Using selections from Prose, Poetry, and Drama, students create a ten-minute performance around a central theme. Program Oral Interpretation (POI) is designed to test a student’s ability to inter-splice multiple types of literature into a single, cohesive performance. A manuscript is required and may be used as a prop within the performance if the performer maintains control of the manuscript at all times. Performances can also include an introduction written by the student to contextualize the performance and state the title and the author of each selection.
HOW DO I KNOW I’M USING NSDA APPROVED LITERATURE? The NSDA Unified Manual can be found at http://www.speechanddebate.org, and it includes rules for all events. A general rule of thumb is that all pieces must be published and accessible by the public. Remember, just because you can find it on the internet (especially YouTube!) doesn’t mean that it is appropriate for use in round! If you (and your coach) have read the rules in the manual and still are uncertain, your coach should email the NSDA at firstname.lastname@example.org, and include information about the piece you’d like to perform. Usually, you’ll receive an email answer in one to two days.
HOW DO I STRUCTURE MY PROGRAM? Follow Dramatic Structure – • Exposition (Teaser) – Introduce characters, settings, and topic/argument • Inciting Incident (End of Teaser) – Introduce conflict or issue • Introduction • Rising Action – Where the conflict/issue grows • Climax (at about 8 minutes) – The high point of the conflict or issue *choose this first!* • Falling Action – Possible solutions to topic; resolution of characters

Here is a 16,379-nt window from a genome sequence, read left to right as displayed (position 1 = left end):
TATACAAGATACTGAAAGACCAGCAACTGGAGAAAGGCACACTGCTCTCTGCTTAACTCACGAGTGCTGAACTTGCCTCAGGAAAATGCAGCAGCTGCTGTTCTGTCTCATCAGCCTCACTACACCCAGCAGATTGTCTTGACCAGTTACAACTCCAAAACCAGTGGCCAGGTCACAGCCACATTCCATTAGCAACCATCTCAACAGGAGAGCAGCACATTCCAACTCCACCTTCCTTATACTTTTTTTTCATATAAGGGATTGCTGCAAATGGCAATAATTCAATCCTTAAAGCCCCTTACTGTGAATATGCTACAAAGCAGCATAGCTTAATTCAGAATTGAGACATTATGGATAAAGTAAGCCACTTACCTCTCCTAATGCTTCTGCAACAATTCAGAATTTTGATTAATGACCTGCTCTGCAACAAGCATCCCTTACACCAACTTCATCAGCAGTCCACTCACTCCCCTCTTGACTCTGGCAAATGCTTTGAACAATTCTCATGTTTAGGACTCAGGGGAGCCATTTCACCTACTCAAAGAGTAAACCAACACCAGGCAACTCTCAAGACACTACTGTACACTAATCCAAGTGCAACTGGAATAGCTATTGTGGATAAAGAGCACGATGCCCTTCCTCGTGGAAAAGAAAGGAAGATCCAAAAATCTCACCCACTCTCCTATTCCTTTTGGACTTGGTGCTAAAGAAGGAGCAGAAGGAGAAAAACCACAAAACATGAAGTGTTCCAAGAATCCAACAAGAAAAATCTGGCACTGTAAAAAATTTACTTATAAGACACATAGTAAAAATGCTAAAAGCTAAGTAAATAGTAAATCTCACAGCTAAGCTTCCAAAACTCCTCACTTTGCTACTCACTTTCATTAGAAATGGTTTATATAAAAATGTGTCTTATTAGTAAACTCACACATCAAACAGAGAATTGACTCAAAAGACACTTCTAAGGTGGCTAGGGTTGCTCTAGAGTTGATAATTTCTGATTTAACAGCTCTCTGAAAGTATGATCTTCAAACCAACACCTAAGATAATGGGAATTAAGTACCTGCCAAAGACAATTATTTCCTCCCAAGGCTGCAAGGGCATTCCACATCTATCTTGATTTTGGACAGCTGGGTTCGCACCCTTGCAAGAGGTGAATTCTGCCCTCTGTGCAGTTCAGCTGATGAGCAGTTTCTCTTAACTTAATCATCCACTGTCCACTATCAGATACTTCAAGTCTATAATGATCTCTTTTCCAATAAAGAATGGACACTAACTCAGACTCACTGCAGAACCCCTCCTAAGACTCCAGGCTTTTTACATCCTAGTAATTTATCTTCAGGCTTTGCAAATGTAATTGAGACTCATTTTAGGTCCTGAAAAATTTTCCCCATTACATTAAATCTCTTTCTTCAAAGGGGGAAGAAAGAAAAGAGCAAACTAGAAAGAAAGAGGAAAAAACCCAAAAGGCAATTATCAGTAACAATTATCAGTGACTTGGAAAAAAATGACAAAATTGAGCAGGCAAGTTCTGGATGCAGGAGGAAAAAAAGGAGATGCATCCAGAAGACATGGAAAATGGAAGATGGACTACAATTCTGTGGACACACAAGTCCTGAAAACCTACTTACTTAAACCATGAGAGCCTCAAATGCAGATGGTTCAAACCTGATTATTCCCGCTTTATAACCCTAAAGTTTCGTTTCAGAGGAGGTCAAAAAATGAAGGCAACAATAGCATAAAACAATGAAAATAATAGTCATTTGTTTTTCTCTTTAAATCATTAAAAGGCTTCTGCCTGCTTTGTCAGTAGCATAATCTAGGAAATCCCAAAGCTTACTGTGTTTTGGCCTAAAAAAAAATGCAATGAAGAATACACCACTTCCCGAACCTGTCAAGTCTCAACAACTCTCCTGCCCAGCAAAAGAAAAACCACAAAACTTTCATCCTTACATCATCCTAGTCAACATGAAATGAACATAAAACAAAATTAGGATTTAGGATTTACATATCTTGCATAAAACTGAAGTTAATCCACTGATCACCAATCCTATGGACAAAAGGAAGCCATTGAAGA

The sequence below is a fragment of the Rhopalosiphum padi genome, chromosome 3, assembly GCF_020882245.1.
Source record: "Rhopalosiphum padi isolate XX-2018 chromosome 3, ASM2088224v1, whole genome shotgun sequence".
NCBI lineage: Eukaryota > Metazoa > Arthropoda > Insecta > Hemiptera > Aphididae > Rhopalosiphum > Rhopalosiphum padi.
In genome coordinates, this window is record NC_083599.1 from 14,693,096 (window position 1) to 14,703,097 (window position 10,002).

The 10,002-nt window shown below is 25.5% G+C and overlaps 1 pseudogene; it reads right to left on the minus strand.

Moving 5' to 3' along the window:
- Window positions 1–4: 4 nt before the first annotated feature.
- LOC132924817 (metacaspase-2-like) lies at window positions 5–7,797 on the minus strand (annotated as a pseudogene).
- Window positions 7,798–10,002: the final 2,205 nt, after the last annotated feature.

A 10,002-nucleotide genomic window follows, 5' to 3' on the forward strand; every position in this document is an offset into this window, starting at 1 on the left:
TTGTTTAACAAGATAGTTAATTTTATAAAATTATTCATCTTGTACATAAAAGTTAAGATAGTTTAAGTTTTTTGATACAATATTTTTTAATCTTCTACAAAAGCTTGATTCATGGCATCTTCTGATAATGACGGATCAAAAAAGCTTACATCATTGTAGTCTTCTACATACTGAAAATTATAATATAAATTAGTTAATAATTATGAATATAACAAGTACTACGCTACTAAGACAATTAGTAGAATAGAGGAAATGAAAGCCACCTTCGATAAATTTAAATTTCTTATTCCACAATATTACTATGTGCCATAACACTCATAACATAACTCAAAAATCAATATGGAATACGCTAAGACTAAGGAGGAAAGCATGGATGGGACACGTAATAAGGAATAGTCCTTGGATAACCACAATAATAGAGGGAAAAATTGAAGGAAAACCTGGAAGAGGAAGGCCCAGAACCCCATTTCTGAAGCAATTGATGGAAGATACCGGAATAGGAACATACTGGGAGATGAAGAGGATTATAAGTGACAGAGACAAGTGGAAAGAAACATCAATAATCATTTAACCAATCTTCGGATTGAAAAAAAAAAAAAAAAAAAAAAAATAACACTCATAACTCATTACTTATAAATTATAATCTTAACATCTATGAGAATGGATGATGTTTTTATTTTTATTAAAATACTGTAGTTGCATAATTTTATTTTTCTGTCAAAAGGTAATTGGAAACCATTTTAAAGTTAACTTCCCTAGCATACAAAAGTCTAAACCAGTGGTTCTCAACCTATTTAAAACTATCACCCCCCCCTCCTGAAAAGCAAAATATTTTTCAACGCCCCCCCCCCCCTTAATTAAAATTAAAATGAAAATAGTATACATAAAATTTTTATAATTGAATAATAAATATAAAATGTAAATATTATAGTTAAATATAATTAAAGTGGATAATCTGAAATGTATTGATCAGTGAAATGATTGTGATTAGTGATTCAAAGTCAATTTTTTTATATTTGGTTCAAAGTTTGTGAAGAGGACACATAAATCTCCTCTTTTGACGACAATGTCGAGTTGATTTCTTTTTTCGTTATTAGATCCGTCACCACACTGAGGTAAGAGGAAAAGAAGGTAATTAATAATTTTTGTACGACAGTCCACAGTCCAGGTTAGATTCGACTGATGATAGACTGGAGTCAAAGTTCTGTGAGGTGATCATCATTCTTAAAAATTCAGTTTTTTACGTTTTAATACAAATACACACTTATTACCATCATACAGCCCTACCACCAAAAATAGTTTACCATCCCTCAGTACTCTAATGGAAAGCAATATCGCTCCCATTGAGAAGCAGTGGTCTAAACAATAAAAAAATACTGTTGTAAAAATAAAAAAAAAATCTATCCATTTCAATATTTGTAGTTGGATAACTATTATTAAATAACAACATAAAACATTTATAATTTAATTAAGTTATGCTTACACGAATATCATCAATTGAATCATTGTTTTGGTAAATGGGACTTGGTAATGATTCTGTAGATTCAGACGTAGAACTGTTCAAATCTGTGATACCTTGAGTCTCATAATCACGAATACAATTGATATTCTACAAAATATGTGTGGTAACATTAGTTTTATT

HOW DO I WRITE AN INTRO? Consider Including the Following – • Observation – Quotation, statistic, fact, idea • Explanation – How does your observation relate to your piece? • Application – Apply your observation to thesis / argument • Titles / Authors – List all (by genre) • Affirmation – End with something memorable
WHERE CAN I FIND VIDEOS OF POI? All members can access the 2016 final round recording on the NSDA website. Members who have the Resource Package can also access the 2017 final round recording. Other students have chosen to upload videos of their own performances to platforms such as YouTube, but those performances are of varying quality and appropriateness.